On June 30th, Soul n’ Vinegar, a self-described “neighborhood food shop” providing healthy and affordable options, opened its doors to the public in the Church Hill neighborhood of Richmond, Virginia, reports Richmond Magazine.
Owner Michelle Parrish started Soul n’ Vinegar in mid-2017 after being awarded a $20,000 grant from the Virginia office of LISC (Local Initiatives Support Corporation). The grant program was created “to push for economic development in the East End, specifically the 25th Street corridor in Church Hill.” Launched in 2011, the grant program is a partnership with Bon Secours Richmond Health System.
The East End of Richmond is a designated ‘food desert,’ one of more than 200 areas battling fresh food scarcity in Virginia. Some 40 percent of Richmond’s population lives in a food desert, with convenient access only to corner stores that typically don’t sell fresh fruits and vegetables or other unprocessed foods, or low-fat milk. Studies have found higher rates of obesity and other health conditions such as diabetes and cardiovascular disease in adults living in food deserts.
Across the United States, the U.S. Department of Agriculture estimated that approximately 23.5 million people live in food deserts, including 6.5 million children. The department considers a neighborhood a food desert if at least a fifth of the residents live in poverty and a third live more than a mile from a supermarket in urban areas, or more than 10 miles in rural areas, where residents are more likely to have cars. Food deserts overwhelmingly affect low-income communities and communities of color. In designated food deserts, the median household income is at or below 80 percent of surrounding median incomes.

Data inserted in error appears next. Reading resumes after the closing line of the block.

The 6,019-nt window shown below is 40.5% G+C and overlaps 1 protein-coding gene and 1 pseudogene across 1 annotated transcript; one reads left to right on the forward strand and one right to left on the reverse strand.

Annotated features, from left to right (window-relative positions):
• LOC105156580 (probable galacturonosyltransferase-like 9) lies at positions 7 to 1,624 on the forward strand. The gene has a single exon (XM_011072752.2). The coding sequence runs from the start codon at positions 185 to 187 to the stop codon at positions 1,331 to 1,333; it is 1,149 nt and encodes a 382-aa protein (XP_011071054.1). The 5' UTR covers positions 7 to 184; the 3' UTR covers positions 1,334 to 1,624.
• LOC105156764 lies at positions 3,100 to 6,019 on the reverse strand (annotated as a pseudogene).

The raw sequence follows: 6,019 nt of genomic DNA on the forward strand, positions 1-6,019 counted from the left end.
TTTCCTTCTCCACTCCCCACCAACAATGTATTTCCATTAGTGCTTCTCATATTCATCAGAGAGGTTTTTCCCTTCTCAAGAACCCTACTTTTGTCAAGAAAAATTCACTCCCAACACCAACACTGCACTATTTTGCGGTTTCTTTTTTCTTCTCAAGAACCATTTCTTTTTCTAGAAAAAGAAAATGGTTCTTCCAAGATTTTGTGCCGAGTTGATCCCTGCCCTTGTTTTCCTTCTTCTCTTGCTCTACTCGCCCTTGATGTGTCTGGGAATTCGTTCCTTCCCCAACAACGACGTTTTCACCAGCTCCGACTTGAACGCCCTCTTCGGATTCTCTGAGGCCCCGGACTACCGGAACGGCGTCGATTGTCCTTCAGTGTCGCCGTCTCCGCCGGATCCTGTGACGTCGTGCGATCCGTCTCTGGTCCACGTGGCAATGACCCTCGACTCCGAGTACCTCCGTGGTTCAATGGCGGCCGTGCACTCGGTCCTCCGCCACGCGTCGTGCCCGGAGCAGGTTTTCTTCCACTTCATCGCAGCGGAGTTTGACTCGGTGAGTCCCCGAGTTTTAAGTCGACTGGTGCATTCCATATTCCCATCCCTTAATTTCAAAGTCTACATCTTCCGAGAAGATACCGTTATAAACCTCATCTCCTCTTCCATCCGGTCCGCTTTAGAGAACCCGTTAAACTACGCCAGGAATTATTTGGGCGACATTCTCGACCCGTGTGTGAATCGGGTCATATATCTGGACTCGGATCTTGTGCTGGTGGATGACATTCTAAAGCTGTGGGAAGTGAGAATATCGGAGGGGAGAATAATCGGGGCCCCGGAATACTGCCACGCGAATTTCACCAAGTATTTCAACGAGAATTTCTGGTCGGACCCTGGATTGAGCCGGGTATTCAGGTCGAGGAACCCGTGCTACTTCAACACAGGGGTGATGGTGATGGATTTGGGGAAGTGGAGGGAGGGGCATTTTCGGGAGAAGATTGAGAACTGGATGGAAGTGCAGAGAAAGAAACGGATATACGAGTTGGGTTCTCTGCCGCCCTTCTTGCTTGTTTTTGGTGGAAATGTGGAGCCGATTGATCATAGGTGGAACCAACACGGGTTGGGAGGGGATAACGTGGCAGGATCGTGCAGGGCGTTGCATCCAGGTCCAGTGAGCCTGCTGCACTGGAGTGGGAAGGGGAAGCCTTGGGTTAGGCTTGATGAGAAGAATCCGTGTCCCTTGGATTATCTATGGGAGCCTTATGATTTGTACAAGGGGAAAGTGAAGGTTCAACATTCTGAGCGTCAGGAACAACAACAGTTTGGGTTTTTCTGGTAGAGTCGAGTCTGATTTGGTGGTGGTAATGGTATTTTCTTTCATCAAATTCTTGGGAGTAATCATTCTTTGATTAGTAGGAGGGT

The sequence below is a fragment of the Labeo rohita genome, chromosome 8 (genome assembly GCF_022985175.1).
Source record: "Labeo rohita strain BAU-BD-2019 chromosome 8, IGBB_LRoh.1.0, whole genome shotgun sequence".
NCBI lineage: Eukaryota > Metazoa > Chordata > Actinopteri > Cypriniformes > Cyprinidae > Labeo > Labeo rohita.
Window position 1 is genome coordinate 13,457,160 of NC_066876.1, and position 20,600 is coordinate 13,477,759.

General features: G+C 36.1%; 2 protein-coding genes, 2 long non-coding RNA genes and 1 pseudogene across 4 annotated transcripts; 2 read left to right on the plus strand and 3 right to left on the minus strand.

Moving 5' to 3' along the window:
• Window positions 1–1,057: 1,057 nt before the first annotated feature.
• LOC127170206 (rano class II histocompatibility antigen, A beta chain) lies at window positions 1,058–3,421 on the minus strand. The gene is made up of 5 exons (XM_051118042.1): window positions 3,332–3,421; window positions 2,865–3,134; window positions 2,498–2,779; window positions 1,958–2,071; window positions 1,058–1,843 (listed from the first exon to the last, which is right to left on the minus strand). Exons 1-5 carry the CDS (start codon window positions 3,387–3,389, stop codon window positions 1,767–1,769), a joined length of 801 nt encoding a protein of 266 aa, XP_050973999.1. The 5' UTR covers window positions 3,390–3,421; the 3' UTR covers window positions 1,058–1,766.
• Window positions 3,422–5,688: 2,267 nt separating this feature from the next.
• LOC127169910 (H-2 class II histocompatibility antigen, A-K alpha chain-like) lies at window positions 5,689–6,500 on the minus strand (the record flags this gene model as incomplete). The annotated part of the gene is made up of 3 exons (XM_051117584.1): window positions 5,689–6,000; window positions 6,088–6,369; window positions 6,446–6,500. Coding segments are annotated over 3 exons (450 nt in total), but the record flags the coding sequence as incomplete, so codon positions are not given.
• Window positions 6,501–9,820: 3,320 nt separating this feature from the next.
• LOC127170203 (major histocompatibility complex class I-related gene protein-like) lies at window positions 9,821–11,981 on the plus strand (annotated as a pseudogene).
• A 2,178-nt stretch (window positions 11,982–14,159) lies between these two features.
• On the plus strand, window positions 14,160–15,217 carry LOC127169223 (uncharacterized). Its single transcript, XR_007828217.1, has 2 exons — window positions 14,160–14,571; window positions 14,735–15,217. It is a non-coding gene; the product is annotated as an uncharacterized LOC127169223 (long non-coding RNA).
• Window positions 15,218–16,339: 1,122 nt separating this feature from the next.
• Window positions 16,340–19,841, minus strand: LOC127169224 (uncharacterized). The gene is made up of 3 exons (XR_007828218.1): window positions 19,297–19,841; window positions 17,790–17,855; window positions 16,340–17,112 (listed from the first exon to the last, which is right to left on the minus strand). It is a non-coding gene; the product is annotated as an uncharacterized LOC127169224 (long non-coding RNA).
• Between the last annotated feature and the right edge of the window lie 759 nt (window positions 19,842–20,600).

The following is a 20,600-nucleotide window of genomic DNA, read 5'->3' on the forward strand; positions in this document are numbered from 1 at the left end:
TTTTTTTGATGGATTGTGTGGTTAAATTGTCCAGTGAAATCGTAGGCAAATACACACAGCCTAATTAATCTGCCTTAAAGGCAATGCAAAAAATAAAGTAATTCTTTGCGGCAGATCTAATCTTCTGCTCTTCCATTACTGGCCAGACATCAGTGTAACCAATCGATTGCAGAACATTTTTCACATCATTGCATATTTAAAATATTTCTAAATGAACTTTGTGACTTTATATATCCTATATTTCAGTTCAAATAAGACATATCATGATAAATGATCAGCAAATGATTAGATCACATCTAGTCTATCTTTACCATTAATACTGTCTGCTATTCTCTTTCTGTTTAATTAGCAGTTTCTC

In October 2017, according to Richmond Magazine, Parrish signed a lease for a 572 square-foot brick studio apartment that would soon be converted into her first eatery. While the studio was under renovation, she launched a version of Soul n’ Vinegar in January 2018 and ran it as a successful local catering company that she continues today. Behind the scenes, Williams Rimmel — a friend and former coworker of Parrish — helps in the kitchen.
“If I have these skills and this opportunity, I might as well make something that’s affordable to a lot of people,” Parrish told Richmond Magazine. “I want black people to come in and say, ‘I feel comfortable, I know what these food things are,’ and for it to be approachable. It feels real and authentic in here.”
Salt n’ Vinegar’s menu changes weekly, with five to six entrees under $10, a $5 meal including a vegetarian option, and includes items such as salads, wraps, and bowls. Additionally, Parrish sells fresh pre-packaged fruits and vegetables, non-dairy milk and potatoes. She also has an application awaiting approval so she can accept EBT cards (for SNAP, previously known as food stamps) as payment for some items.
“[Soul N’ Vinegar is] a place for people that need a place to eat and they need food. It was intended for the people that live right here,” said Parrish. “Diverse food for diverse people.”
Brianna is an Emma Bowen Foundation Fellow with Next City for summer 2018. She's a rising senior at Penn State University, majoring in media studies. She intends to graduate in May 2019.